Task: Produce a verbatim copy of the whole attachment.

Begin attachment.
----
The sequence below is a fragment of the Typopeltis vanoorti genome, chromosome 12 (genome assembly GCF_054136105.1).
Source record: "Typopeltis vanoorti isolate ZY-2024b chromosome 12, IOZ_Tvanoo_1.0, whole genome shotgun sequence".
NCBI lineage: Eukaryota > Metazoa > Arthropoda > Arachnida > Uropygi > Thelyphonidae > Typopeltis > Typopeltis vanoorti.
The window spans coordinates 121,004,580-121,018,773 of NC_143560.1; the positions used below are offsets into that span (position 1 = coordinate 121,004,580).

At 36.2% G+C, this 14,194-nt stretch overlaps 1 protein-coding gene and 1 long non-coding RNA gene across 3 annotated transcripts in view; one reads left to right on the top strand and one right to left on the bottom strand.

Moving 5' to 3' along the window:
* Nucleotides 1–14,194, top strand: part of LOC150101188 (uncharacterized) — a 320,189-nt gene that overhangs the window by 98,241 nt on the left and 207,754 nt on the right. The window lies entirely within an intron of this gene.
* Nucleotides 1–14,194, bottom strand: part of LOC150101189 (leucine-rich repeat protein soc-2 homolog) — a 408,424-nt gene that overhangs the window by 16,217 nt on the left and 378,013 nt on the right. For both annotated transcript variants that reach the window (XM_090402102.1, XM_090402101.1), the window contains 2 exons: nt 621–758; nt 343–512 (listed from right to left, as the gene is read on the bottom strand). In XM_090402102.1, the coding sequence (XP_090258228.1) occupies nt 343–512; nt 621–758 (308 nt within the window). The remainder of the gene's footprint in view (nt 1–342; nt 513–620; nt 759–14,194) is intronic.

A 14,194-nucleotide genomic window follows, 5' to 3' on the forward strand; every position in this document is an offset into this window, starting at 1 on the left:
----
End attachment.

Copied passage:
The sequence below is a fragment of the Typopeltis vanoorti genome, chromosome 12 (genome assembly GCF_054136105.1).
Source record: "Typopeltis vanoorti isolate ZY-2024b chromosome 12, IOZ_Tvanoo_1.0, whole genome shotgun sequence".
NCBI lineage: Eukaryota > Metazoa > Arthropoda > Arachnida > Uropygi > Thelyphonidae > Typopeltis > Typopeltis vanoorti.
The window spans coordinates 121,004,580-121,018,773 of NC_143560.1; the positions used below are offsets into that span (position 1 = coordinate 121,004,580).

At 36.2% G+C, this 14,194-nt stretch overlaps 1 protein-coding gene and 1 long non-coding RNA gene across 3 annotated transcripts in view; one reads left to right on the top strand and one right to left on the bottom strand.

Moving 5' to 3' along the window:
* Nucleotides 1–14,194, top strand: part of LOC150101188 (uncharacterized) — a 320,189-nt gene that overhangs the window by 98,241 nt on the left and 207,754 nt on the right. The window lies entirely within an intron of this gene.
* Nucleotides 1–14,194, bottom strand: part of LOC150101189 (leucine-rich repeat protein soc-2 homolog) — a 408,424-nt gene that overhangs the window by 16,217 nt on the left and 378,013 nt on the right. For both annotated transcript variants that reach the window (XM_090402102.1, XM_090402101.1), the window contains 2 exons: nt 621–758; nt 343–512 (listed from right to left, as the gene is read on the bottom strand). In XM_090402102.1, the coding sequence (XP_090258228.1) occupies nt 343–512; nt 621–758 (308 nt within the window). The remainder of the gene's footprint in view (nt 1–342; nt 513–620; nt 759–14,194) is intronic.

A 14,194-nucleotide genomic window follows, 5' to 3' on the forward strand; every position in this document is an offset into this window, starting at 1 on the left: